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Monday, February 4, 2013

Can we take a joke? Hushing the oreo

I realize I am playing into marketing by even talking about this COMMERCIAL (embedded below). However, this particular commercial, featuring a "whispered" fight over oreos which ends in destruction of a library and the fire department arriving, seems to have hit a nerve with various communities. I'm seeing starting to see some conversations about this commercial as well as quite a bit of "can't we take a joke" posts.  

I am also seeing some "that is exactly my library - minus the shushing" comments, too (then, obviously, it is NOT like your library at all in terms of a community space).

Can I take a joke? Sure? Can I be the joke? MAYBE. I work really hard and give much of my time - my work certainly is not 9-5, nor is it all tied to financial compensation. Many of my colleagues are the same  - we work for so little pay and give so much, not only to our individual libraries, communities, but to the profession as a whole. Why would we want to be represented by a situation that belittles our profession and the place that we work in (if we actually work in a brick-and-mortar library vs. virtual space)?

As I've said elsewhere, if we had more authentic popular representations of librarianship in the media, then perhaps, one commercial would just be a tiny blip in the librarian PR radar.  After all, Buffy may be very popular among certain audiences, but  its reach as PR for librarians is somewhat limited.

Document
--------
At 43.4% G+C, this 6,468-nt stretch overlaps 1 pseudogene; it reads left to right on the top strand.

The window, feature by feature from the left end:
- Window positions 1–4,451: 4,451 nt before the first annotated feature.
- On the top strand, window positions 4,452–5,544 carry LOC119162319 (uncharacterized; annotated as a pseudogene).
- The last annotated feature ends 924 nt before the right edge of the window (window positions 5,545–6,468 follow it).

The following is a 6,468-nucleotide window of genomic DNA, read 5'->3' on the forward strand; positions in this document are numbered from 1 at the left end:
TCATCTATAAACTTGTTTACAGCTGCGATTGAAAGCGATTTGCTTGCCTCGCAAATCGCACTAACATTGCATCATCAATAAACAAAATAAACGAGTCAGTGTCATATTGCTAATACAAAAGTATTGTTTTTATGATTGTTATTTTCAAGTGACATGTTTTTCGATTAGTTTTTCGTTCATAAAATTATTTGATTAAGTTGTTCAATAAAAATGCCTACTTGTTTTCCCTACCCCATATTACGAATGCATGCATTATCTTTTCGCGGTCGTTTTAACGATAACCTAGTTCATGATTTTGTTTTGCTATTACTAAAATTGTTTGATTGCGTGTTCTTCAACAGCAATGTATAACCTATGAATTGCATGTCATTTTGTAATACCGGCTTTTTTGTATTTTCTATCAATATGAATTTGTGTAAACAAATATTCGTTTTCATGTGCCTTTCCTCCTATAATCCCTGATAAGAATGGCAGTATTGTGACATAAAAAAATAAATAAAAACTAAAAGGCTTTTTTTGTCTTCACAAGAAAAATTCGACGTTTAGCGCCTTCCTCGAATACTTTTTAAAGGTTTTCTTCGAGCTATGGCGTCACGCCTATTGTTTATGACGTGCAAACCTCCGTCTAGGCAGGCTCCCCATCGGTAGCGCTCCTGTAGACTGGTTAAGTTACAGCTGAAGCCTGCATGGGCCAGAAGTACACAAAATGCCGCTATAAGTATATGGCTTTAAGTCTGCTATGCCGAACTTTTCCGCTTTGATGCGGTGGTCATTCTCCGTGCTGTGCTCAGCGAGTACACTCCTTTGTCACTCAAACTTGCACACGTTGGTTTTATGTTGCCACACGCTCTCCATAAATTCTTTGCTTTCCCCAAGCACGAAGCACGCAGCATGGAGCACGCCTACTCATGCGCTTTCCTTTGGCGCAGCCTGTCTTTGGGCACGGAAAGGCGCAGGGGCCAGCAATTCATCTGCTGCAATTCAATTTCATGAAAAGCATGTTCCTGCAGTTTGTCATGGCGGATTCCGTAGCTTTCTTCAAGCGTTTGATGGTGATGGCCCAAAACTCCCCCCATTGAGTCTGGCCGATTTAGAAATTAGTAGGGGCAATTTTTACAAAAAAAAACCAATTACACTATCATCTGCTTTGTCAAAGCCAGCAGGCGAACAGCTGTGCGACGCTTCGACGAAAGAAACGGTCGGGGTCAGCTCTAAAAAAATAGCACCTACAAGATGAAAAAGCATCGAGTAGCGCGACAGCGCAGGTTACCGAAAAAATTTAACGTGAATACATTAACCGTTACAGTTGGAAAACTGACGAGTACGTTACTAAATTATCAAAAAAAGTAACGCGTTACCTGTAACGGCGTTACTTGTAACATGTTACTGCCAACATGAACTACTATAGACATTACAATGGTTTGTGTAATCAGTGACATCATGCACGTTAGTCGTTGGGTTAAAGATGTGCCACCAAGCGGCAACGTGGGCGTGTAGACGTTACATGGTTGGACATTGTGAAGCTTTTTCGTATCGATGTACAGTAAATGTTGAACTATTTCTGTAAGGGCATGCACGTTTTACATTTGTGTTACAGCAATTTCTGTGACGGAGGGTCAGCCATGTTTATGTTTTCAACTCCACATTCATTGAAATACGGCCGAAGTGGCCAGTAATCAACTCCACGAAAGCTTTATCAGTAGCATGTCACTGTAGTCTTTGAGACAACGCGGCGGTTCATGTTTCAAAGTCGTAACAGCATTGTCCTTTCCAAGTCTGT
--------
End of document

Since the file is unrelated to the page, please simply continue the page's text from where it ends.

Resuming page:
Did I chuckle a little at the ad? Sure, but I also cringed a little, too. What bothered me about the ad is how traditional the library is. Books! Books everywhere! A harried mousey middle aged woman as librarian (sure, librarianship is traditionally a bit of that, but does advertising have to continue to perpetuate that??)  Why is everyone talking in hushed tones? Just about every library I have visited in the past 10 years has a least SOME group/community/discussion space - especially public libraries. Many libraries these days are dynamic and engaging spaces. Libraries can be really loud!

I see what appears to be a microfilm (?) reader in the ad but no computers. Where are the computers? The patrons with laptops and mobile devices? Where is the diversity of patrons? (Did I miss all of that?) Is this supposed to be 1979?

...and then there is the destruction of the library. Maybe I just don't understand how intentional damage to a library is supposed to be funny in this context (although in Ghostbusters it was)...

The more I think about it: I don't find it funny at all...
...but kudos to nabisco/oreo for getting us all talking about it. I hope libraries and librarians use this commercial as a talking point about how we are portrayed in the media, our roles in the community, food in the library -- whatever topic seems relevant...

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